Many SaaS companies still find it difficult to define their audiences and find that product-market fit — even if they've been in the business for years. But what makes it so hard despite these years of experience in the industry?
Andrew says it's the hesitation of SaaS companies to put themselves and their product out there:
"We're always hesitant to get out there and really put ourselves on the market. As a startup, it could be hard to do all the correct things that big companies can do, as far as proper research is concerned, and all the things you should 'do'."
The keys to finding your product-market fit? Apart from putting your product out there, it's also about experimentation and following your gut – which was exactly what helped them make the decision to pivot the direction for Makeswift.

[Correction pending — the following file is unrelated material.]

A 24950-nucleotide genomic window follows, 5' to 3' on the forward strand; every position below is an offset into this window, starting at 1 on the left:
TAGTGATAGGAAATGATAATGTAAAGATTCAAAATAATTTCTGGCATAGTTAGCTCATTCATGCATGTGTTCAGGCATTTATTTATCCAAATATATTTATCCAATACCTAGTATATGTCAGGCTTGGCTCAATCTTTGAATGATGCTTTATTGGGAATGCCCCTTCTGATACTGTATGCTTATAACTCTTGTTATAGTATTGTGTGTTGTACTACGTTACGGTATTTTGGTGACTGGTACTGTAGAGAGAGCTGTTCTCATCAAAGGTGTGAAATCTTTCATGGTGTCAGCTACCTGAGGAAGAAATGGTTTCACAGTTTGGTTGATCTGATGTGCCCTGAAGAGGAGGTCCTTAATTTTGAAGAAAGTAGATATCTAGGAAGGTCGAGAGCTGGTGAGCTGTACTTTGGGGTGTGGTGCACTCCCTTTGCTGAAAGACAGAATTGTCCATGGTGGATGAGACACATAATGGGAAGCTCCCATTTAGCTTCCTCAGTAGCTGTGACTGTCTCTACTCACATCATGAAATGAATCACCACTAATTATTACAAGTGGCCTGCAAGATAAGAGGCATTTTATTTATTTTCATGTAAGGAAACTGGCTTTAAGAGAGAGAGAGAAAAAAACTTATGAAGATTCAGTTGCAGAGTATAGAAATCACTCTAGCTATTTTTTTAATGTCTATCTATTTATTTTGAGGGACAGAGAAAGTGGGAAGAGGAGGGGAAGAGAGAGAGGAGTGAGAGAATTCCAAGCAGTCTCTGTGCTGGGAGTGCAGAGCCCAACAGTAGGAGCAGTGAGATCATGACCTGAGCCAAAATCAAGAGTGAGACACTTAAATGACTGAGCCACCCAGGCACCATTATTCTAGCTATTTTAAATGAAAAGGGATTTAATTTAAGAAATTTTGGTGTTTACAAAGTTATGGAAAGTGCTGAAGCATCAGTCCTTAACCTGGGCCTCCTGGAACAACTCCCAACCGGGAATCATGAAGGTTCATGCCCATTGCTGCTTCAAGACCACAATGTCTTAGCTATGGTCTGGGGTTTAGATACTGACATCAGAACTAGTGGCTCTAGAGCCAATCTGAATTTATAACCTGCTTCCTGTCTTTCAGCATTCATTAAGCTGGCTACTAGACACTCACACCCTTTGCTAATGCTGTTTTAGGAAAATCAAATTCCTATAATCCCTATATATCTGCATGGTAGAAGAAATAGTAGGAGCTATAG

Making the pivot
As of the recording of this episode, the team launched Makeswift 2.0 on Product Hunt to focus on a new developer audience.
Andrew shares that they've always wanted to let users (both developers and non-developers) create their own custom components, but they didn't expect it to come earlier in the journey:
"We thought it might be a couple of years down the road when we would focus on the no-code space. But then we had customers asking for it. That mixed with our intuition and made us decide to go heads down and build out an API, and build out a whole new way for teams and developers to custom-code components and put them into Makeswift. It also allows their team to visually edit them."
But why focus on developers?
While developers might not usually have the purchasing power in the company, they could still help in getting Makeswift's foot in the door: